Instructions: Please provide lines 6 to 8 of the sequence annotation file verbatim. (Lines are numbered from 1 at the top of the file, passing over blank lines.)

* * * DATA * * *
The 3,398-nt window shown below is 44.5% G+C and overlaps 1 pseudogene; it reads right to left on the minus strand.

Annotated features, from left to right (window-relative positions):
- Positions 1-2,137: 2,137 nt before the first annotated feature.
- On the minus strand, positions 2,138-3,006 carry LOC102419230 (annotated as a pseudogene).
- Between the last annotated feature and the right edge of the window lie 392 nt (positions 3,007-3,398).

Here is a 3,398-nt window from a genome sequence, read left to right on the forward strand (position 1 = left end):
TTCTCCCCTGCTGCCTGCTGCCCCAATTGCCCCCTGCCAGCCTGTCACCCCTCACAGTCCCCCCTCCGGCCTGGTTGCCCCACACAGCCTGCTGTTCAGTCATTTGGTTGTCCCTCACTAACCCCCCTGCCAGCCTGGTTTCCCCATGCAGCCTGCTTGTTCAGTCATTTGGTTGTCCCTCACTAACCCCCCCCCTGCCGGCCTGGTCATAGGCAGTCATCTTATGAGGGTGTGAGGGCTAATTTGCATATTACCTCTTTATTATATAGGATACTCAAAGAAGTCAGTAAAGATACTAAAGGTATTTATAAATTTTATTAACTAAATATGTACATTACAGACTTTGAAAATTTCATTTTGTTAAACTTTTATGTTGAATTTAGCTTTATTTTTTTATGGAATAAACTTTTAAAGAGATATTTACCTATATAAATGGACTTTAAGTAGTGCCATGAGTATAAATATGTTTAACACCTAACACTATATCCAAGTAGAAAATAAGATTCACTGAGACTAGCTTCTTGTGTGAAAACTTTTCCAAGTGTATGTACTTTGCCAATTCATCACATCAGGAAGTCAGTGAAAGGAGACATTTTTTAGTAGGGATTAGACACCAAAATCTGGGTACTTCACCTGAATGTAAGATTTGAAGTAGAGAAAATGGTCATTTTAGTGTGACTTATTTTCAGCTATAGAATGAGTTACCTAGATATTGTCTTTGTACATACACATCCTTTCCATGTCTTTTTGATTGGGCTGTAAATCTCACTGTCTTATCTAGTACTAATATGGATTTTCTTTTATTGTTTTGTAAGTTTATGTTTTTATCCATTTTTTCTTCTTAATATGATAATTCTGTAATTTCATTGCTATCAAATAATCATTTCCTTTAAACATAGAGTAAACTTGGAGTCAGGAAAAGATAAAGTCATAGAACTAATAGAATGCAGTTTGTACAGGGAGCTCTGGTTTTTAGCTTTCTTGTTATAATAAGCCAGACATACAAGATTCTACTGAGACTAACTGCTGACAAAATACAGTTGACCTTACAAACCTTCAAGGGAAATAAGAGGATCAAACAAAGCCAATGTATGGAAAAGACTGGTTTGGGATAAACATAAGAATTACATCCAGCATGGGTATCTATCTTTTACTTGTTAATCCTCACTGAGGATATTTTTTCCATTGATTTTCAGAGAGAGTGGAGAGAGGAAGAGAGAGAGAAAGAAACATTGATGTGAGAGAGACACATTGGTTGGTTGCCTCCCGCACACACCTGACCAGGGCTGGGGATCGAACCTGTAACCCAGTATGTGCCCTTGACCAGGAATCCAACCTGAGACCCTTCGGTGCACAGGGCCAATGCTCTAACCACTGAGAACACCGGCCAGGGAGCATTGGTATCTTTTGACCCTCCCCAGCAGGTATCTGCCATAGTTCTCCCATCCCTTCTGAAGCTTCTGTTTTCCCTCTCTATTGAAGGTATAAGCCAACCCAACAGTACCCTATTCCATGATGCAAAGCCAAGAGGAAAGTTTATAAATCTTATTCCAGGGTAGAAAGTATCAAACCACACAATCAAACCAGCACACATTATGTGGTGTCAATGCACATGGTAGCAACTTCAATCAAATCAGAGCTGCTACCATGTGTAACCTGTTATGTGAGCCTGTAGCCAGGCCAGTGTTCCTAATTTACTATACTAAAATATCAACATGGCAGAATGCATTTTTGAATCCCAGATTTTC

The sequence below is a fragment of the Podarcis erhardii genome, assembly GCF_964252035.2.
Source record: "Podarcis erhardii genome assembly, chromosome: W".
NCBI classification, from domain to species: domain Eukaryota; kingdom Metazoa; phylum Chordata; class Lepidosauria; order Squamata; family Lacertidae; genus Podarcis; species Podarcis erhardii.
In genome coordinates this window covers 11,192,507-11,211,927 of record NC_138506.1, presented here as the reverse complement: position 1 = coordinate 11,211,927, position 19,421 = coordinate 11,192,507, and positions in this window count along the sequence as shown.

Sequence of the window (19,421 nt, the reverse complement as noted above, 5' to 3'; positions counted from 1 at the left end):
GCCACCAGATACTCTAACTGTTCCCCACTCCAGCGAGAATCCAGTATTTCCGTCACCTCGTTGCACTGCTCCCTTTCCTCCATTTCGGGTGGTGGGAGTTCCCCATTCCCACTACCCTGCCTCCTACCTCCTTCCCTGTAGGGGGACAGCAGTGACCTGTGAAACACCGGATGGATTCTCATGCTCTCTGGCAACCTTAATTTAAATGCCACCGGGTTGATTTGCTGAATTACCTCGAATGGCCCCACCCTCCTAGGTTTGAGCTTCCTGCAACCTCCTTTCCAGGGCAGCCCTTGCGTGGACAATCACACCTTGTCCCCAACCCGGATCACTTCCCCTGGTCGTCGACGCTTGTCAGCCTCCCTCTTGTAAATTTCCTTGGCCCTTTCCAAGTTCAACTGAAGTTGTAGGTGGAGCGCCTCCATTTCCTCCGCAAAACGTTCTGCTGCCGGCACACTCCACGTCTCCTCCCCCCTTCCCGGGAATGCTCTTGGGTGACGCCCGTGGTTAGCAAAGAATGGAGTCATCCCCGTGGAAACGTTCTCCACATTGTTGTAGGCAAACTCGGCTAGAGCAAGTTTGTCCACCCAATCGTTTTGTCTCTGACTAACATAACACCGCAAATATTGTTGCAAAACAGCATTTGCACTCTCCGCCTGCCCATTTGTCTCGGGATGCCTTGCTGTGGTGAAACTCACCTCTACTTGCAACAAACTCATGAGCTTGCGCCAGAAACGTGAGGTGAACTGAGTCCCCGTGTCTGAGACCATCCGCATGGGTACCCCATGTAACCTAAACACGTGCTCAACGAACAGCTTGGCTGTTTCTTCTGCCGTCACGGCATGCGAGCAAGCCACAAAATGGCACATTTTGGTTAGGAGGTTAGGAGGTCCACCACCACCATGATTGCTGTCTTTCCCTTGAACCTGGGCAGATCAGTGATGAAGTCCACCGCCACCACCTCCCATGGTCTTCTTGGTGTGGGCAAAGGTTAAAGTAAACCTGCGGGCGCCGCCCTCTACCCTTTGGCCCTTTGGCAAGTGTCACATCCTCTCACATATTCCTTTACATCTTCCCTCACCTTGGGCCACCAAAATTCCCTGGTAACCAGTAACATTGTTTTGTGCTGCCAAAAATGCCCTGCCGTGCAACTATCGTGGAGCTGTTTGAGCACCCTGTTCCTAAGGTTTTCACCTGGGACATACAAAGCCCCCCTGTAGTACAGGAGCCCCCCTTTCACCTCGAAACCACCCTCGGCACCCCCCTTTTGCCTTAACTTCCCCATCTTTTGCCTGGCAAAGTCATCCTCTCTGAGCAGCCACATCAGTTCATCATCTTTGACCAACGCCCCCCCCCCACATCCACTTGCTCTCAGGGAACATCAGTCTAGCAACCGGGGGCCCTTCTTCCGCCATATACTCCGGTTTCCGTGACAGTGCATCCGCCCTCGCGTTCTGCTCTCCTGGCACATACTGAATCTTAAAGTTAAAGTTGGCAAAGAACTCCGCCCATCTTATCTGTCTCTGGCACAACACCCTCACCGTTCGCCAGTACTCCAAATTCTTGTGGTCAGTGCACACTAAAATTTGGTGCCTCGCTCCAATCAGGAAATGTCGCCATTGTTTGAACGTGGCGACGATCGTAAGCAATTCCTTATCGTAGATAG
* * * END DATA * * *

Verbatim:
Here is a 3,398-nt window from a genome sequence, read left to right on the forward strand (position 1 = left end):
TTCTCCCCTGCTGCCTGCTGCCCCAATTGCCCCCTGCCAGCCTGTCACCCCTCACAGTCCCCCCTCCGGCCTGGTTGCCCCACACAGCCTGCTGTTCAGTCATTTGGTTGTCCCTCACTAACCCCCCTGCCAGCCTGGTTTCCCCATGCAGCCTGCTTGTTCAGTCATTTGGTTGTCCCTCACTAACCCCCCCCCTGCCGGCCTGGTCATAGGCAGTCATCTTATGAGGGTGTGAGGGCTAATTTGCATATTACCTCTTTATTATATAGGATACTCAAAGAAGTCAGTAAAGATACTAAAGGTATTTATAAATTTTATTAACTAAATATGTACATTACAGACTTTGAAAATTTCATTTTGTTAAACTTTTATGTTGAATTTAGCTTTATTTTTTTATGGAATAAACTTTTAAAGAGATATTTACCTATATAAATGGACTTTAAGTAGTGCCATGAGTATAAATATGTTTAACACCTAACACTATATCCAAGTAGAAAATAAGATTCACTGAGACTAGCTTCTTGTGTGAAAACTTTTCCAAGTGTATGTACTTTGCCAATTCATCACATCAGGAAGTCAGTGAAAGGAGACATTTTTTAGTAGGGATTAGACACCAAAATCTGGGTACTTCACCTGAATGTAAGATTTGAAGTAGAGAAAATGGTCATTTTAGTGTGACTTATTTTCAGCTATAGAATGAGTTACCTAGATATTGTCTTTGTACATACACATCCTTTCCATGTCTTTTTGATTGGGCTGTAAATCTCACTGTCTTATCTAGTACTAATATGGATTTTCTTTTATTGTTTTGTAAGTTTATGTTTTTATCCATTTTTTCTTCTTAATATGATAATTCTGTAATTTCATTGCTATCAAATAATCATTTCCTTTAAACATAGAGTAAACTTGGAGTCAGGAAAAGATAAAGTCATAGAACTAATAGAATGCAGTTTGTACAGGGAGCTCTGGTTTTTAGCTTTCTTGTTATAATAAGCCAGACATACAAGATTCTACTGAGACTAACTGCTGACAAAATACAGTTGACCTTACAAACCTTCAAGGGAAATAAGAGGATCAAACAAAGCCAATGTATGGAAAAGACTGGTTTGGGATAAACATAAGAATTACATCCAGCATGGGTATCTATCTTTTACTTGTTAATCCTCACTGAGGATATTTTTTCCATTGATTTTCAGAGAGAGTGGAGAGAGGAAGAGAGAGAGAAAGAAACATTGATGTGAGAGAGACACATTGGTTGGTTGCCTCCCGCACACACCTGACCAGGGCTGGGGATCGAACCTGTAACCCAGTATGTGCCCTTGACCAGGAATCCAACCTGAGACCCTTCGGTGCACAGGGCCAATGCTCTAACCACTGAGAACACCGGCCAGGGAGCATTGGTATCTTTTGACCCTCCCCAGCAGGTATCTGCCATAGTTCTCCCATCCCTTCTGAAGCTTCTGTTTTCCCTCTCTATTGAAGGTATAAGCCAACCCAACAGTACCCTATTCCATGATGCAAAGCCAAGAGGAAAGTTTATAAATCTTATTCCAGGGTAGAAAGTATCAAACCACACAATCAAACCAGCACACATTATGTGGTGTCAATGCACATGGTAGCAACTTCAATCAAATCAGAGCTGCTACCATGTGTAACCTGTTATGTGAGCCTGTAGCCAGGCCAGTGTTCCTAATTTACTATACTAAAATATCAACATGGCAGAATGCATTTTTGAATCCCAGATTTTC

The sequence below is a fragment of the Podarcis erhardii genome, assembly GCF_964252035.2.